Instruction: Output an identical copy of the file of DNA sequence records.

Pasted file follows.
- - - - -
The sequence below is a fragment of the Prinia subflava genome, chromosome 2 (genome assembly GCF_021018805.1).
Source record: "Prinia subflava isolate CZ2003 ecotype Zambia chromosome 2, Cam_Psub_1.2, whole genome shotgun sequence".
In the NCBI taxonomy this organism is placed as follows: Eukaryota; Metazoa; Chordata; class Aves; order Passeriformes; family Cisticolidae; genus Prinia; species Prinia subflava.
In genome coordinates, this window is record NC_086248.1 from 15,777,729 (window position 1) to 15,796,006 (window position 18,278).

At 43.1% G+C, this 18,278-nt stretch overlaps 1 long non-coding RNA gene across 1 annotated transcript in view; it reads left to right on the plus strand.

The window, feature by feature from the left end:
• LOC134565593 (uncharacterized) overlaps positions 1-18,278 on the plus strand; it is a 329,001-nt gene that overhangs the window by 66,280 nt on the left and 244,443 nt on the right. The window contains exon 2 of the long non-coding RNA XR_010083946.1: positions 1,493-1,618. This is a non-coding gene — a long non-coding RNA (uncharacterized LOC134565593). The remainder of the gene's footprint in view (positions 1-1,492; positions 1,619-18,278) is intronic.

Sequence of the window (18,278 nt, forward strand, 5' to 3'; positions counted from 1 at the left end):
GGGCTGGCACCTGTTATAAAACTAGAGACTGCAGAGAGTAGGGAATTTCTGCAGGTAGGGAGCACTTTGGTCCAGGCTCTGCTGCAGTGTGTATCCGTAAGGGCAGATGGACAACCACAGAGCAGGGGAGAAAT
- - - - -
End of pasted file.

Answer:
The sequence below is a fragment of the Prinia subflava genome, chromosome 2 (genome assembly GCF_021018805.1).
Source record: "Prinia subflava isolate CZ2003 ecotype Zambia chromosome 2, Cam_Psub_1.2, whole genome shotgun sequence".
In the NCBI taxonomy this organism is placed as follows: Eukaryota; Metazoa; Chordata; class Aves; order Passeriformes; family Cisticolidae; genus Prinia; species Prinia subflava.
In genome coordinates, this window is record NC_086248.1 from 15,777,729 (window position 1) to 15,796,006 (window position 18,278).

At 43.1% G+C, this 18,278-nt stretch overlaps 1 long non-coding RNA gene across 1 annotated transcript in view; it reads left to right on the plus strand.

The window, feature by feature from the left end:
• LOC134565593 (uncharacterized) overlaps positions 1-18,278 on the plus strand; it is a 329,001-nt gene that overhangs the window by 66,280 nt on the left and 244,443 nt on the right. The window contains exon 2 of the long non-coding RNA XR_010083946.1: positions 1,493-1,618. This is a non-coding gene — a long non-coding RNA (uncharacterized LOC134565593). The remainder of the gene's footprint in view (positions 1-1,492; positions 1,619-18,278) is intronic.

Sequence of the window (18,278 nt, forward strand, 5' to 3'; positions counted from 1 at the left end):
GGGCTGGCACCTGTTATAAAACTAGAGACTGCAGAGAGTAGGGAATTTCTGCAGGTAGGGAGCACTTTGGTCCAGGCTCTGCTGCAGTGTGTATCCGTAAGGGCAGATGGACAACCACAGAGCAGGGGAGAAAT